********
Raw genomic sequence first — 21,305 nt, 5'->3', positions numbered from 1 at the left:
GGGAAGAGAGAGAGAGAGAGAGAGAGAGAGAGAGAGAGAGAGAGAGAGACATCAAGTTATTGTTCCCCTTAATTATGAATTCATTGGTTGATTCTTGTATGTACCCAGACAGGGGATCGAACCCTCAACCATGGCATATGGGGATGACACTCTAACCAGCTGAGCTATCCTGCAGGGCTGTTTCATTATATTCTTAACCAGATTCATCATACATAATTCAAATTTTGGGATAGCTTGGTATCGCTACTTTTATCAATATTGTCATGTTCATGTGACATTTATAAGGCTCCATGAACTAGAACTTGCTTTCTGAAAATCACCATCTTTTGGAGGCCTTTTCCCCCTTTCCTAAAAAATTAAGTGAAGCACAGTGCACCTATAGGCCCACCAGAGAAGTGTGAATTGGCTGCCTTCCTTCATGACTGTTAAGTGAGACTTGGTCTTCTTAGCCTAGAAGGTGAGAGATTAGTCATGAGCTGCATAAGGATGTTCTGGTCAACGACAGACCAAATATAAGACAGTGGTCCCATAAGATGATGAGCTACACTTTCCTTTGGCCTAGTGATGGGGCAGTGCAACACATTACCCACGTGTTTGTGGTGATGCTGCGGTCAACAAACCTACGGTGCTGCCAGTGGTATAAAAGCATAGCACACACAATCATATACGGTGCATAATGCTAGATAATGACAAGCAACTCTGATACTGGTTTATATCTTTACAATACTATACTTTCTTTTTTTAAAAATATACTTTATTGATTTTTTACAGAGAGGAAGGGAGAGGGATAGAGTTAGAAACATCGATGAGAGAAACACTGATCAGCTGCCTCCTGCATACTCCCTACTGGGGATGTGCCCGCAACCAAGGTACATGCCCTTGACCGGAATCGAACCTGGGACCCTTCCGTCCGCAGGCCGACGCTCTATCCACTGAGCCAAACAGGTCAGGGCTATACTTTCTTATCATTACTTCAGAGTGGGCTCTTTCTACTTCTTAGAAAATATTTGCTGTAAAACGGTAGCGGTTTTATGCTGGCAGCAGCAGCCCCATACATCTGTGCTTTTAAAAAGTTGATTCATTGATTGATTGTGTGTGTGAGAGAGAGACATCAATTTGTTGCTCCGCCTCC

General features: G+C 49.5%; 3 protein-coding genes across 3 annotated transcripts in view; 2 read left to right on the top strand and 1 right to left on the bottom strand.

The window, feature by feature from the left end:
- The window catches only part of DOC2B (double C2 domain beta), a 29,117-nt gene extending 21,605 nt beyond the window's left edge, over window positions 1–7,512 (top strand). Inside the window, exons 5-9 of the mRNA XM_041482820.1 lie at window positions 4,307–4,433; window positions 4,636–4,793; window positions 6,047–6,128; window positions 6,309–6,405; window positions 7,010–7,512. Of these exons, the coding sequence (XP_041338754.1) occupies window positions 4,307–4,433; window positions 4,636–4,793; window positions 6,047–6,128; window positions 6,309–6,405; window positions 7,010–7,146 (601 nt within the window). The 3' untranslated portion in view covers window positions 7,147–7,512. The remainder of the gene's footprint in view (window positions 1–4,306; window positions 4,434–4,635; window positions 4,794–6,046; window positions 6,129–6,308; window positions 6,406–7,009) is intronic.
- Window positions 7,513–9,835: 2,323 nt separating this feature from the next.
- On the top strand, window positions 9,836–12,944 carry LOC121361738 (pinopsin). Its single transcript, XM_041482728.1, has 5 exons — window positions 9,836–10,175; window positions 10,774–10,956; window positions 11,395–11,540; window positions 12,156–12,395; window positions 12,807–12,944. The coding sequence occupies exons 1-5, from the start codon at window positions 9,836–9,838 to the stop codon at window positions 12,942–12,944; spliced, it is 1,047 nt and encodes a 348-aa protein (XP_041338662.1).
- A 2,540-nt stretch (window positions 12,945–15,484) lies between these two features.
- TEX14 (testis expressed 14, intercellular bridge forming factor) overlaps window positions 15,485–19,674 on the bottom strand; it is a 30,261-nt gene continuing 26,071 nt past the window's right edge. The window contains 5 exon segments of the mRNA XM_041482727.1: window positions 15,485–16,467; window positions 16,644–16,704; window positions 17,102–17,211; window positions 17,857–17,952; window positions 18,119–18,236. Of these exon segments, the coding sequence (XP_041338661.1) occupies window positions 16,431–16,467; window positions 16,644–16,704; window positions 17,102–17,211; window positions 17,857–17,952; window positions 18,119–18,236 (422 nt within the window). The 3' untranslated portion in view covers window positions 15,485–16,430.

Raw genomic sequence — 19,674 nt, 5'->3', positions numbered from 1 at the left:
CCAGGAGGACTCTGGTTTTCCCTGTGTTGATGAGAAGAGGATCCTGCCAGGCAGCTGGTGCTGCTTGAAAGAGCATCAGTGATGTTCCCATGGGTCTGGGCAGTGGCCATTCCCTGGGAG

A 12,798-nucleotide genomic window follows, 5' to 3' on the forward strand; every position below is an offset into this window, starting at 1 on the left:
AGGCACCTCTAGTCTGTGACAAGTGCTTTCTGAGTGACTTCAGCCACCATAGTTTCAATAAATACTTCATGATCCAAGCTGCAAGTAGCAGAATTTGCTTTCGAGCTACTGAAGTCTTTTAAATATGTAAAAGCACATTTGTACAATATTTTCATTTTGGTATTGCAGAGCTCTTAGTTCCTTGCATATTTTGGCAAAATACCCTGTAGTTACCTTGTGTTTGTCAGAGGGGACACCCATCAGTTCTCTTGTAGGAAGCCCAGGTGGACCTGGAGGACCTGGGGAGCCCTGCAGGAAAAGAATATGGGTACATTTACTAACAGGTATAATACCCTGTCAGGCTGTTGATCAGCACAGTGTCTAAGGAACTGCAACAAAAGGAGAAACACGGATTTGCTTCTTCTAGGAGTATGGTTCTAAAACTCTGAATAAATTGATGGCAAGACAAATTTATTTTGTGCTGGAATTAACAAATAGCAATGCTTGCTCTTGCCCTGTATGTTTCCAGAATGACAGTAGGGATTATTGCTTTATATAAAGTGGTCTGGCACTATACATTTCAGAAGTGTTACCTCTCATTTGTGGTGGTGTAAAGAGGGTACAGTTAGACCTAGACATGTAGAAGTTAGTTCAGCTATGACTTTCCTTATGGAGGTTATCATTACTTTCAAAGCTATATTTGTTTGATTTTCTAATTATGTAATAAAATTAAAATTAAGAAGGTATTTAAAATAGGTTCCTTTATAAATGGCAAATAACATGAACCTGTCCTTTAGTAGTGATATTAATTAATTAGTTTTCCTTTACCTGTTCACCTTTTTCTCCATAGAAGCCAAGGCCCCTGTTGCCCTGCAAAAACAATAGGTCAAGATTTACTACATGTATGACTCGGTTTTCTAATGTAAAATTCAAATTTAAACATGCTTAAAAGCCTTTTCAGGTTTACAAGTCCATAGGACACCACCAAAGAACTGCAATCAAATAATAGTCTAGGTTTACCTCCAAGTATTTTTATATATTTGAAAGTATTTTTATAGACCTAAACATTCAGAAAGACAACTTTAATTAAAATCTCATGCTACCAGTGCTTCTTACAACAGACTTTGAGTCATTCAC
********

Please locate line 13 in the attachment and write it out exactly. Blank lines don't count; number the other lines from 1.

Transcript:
AGGCACCTCTAGTCTGTGACAAGTGCTTTCTGAGTGACTTCAGCCACCATAGTTTCAATAAATACTTCATGATCCAAGCTGCAAGTAGCAGAATTTGCTTTCGAGCTACTGAAGTCTTTTAAATATGTAAAAGCACATTTGTACAATATTTTCATTTTGGTATTGCAGAGCTCTTAGTTCCTTGCATATTTTGGCAAAATACCCTGTAGTTACCTTGTGTTTGTCAGAGGGGACACCCATCAGTTCTCTTGTAGGAAGCCCAGGTGGACCTGGAGGACCTGGGGAGCCCTGCAGGAAAAGAATATGGGTACATTTACTAACAGGTATAATACCCTGTCAGGCTGTTGATCAGCACAGTGTCTAAGGAACTGCAACAAAAGGAGAAACACGGATTTGCTTCTTCTAGGAGTATGGTTCTAAAACTCTGAATAAATTGATGGCAAGACAAATTTATTTTGTGCTGGAATTAACAAATAGCAATGCTTGCTCTTGCCCTGTATGTTTCCAGAATGACAGTAGGGATTATTGCTTTATATAAAGTGGTCTGGCACTATACATTTCAGAAGTGTTACCTCTCATTTGTGGTGGTGTAAAGAGGGTACAGTTAGACCTAGACATGTAGAAGTTAGTTCAGCTATGACTTTCCTTATGGAGGTTATCATTACTTTCAAAGCTATATTTGTTTGATTTTCTAATTATGTAATAAAATTAAAATTAAGAAGGTATTTAAAATAGGTTCCTTTATAAATGGCAAATAACATGAACCTGTCCTTTAGTAGTGATATTAATTAATTAGTTTTCCTTTACCTGTTCACCTTTTTCTCCATAGAAGCCAAGGCCCCTGTTGCCCTGCAAAAACAATAGGTCAAGATTTACTACATGTATGACTCGGTTTTCTAATGTAAAATTCAAATTTAAACATGCTTAAAAGCCTTTTCAGGTTTACAAGTCCATAGGACACCACCAAAGAACTGCAATCAAATAATAGTCTAGGTTTACCTCCAAGTATTTTTATATATTTGAAAGTATTTTTATAGACCTAAACATTCAGAAAGACAACTTTAATTAAAATCTCATGCTACCAGTGCTTCTTACAACAGACTTTGAGTCATTCAC